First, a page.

Clifford, Penelope1, Semeniuk, Vic1,2
1Notre Dame University, Fremantle, Australia, 2V & C Semeniuk Research Group, ,
Patina is an ultra-thin crust of silica or silica and carbonate that is developed on glass and, while it best developed on anthropogenic glass, it provides important information on products and processes associated with weathering of glasses in general. It is common in modern environments, though variable in expression dependent on environmental setting, and it has been recorded on pre-Mediaeval and Mediaeval artefacts. Anthropogenic glass is geochemically unstable and, as such, it corrodes relatively rapidly (within years), generating a variety of weathering crusts of different thicknesses, and various internal structures. The type of patina that is developed depends on the glass composition, the type of soil it is embedded in, the hydrochemistry of the soil water, climate setting, and whether the glass is located in an inland vadose zone or phreatic zone, a maritime coastal zone, or a submarine environment. The patina crusts are < 10 µm up to 100 µm, thickening with age. The solutional relationship of the patina to the glass varies from straight, undulating, irregular, to cuspate and, internally, shows structures of colloform to undulating lamination, parallel lamination, massive to mottled patterns, micro-brecciation, shrinkage cracks, and infiltrated dust-sized minerals, all reflecting and recording a history of solution and precipitation, and variation in climate. For vadose environments, the main agents in the patination is alternating wet and dry vadose conditions, and alternating acid and alkaline vadose conditions that result in precipitation of an amorphous silica ‘gel’ that forms silica laminae, its layer-parallel shrinkage, and the precipitation of calcite laminae. While modern patina and historic patina have been documented from the various climate, hydrochemical, and pedogenic environments, the results are widely applicable to understanding and unravelling the weathering of natural materials such as obsidian, chert, and volcanic glasses – in this context, it conforms to the geoheritage category of ‘modern processes’ and provides a record of modern processes and products in the weathering of natural glass and glass-like materials.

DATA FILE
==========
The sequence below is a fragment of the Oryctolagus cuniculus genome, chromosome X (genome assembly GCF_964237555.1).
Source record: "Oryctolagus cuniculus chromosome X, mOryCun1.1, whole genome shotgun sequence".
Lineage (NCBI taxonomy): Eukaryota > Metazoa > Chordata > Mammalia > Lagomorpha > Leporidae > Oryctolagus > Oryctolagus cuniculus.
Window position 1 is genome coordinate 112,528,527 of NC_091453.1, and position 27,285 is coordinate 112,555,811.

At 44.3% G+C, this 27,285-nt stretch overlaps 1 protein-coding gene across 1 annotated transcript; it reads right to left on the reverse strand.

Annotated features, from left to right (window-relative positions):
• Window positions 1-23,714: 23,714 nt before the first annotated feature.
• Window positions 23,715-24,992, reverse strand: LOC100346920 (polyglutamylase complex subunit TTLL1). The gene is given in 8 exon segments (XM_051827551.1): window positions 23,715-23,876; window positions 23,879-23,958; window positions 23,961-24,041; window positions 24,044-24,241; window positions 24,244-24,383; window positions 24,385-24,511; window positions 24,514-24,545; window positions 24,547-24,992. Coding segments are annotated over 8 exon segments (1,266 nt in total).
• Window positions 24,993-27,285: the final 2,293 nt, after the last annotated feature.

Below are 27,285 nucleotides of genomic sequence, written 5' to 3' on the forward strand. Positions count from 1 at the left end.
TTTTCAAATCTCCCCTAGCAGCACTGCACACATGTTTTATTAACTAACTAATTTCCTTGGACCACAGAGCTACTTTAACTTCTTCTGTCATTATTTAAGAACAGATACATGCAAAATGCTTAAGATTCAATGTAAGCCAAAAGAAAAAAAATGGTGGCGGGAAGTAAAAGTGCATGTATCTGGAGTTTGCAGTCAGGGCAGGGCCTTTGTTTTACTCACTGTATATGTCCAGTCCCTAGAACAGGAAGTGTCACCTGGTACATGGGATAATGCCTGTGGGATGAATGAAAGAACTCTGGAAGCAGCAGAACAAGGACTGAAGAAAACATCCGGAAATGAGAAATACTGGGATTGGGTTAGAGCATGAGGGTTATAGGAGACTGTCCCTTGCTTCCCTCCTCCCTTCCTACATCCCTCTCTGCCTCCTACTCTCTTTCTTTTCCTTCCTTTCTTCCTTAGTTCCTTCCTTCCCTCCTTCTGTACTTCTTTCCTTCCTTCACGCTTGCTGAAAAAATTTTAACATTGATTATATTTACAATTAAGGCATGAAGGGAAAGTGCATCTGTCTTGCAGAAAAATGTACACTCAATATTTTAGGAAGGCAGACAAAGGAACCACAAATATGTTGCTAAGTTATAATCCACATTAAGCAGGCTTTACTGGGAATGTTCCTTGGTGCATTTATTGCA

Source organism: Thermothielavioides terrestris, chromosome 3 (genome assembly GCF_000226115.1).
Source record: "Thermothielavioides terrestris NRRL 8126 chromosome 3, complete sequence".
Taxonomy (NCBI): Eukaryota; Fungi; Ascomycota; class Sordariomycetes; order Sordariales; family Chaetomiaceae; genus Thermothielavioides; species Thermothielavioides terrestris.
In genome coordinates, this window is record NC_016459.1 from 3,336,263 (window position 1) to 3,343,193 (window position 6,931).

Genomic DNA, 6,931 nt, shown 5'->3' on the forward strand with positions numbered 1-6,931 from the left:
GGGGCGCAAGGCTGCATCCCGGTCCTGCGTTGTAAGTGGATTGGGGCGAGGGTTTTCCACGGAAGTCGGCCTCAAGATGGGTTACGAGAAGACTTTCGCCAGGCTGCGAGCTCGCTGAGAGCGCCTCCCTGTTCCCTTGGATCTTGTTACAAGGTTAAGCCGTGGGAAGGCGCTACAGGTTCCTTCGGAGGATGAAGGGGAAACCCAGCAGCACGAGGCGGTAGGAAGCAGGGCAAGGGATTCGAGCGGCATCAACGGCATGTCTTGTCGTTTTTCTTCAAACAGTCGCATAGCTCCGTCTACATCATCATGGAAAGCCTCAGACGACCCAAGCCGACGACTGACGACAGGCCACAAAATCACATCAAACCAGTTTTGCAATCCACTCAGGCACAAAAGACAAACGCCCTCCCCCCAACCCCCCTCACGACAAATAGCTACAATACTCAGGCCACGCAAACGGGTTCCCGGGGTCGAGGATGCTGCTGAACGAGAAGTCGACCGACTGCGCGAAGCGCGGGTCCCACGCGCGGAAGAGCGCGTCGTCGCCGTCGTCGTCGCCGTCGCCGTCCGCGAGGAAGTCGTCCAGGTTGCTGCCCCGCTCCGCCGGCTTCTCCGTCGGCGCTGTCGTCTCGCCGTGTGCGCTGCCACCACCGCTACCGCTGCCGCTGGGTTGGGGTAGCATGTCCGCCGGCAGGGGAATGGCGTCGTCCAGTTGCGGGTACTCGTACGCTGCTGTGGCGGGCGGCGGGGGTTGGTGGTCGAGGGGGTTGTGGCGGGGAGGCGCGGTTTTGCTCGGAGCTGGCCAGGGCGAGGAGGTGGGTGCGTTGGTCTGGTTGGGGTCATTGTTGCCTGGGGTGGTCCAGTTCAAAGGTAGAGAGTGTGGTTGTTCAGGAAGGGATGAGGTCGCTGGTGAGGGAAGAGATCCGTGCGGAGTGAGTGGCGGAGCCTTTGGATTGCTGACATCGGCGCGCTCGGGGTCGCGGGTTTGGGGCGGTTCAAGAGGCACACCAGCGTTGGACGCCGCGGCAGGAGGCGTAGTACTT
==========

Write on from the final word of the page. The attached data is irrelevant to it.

Vic Semeniuk is a Director of VCSRG, a Research & Development Corporation. Awarded a PhD from the University of Sydney, a UWA Postdoctoral Fellowship, and the Queens Postdoctoral Fellowship in Marine Science, as a multi-disciplinary research scientist, Vic has over 160 peer-reviewed publications in the geology, geomorphology, and geoheritage, as well as in coastal science, environmental science, and conservation ecology (estuaries, mangrove, wetland, coastal dunes, soldier crabs). Vic arrived in Western Australia 50 years ago, initially with a position at The University of Western Australia, and continues to teach and supervise postgraduate students as an Adjunct Professor at the University of Notre Dame and Murdoch University. Vic is a founding member in 2019 of Geoheritage Australasia, and in 1999 of the Wetlands Research Association. Inc.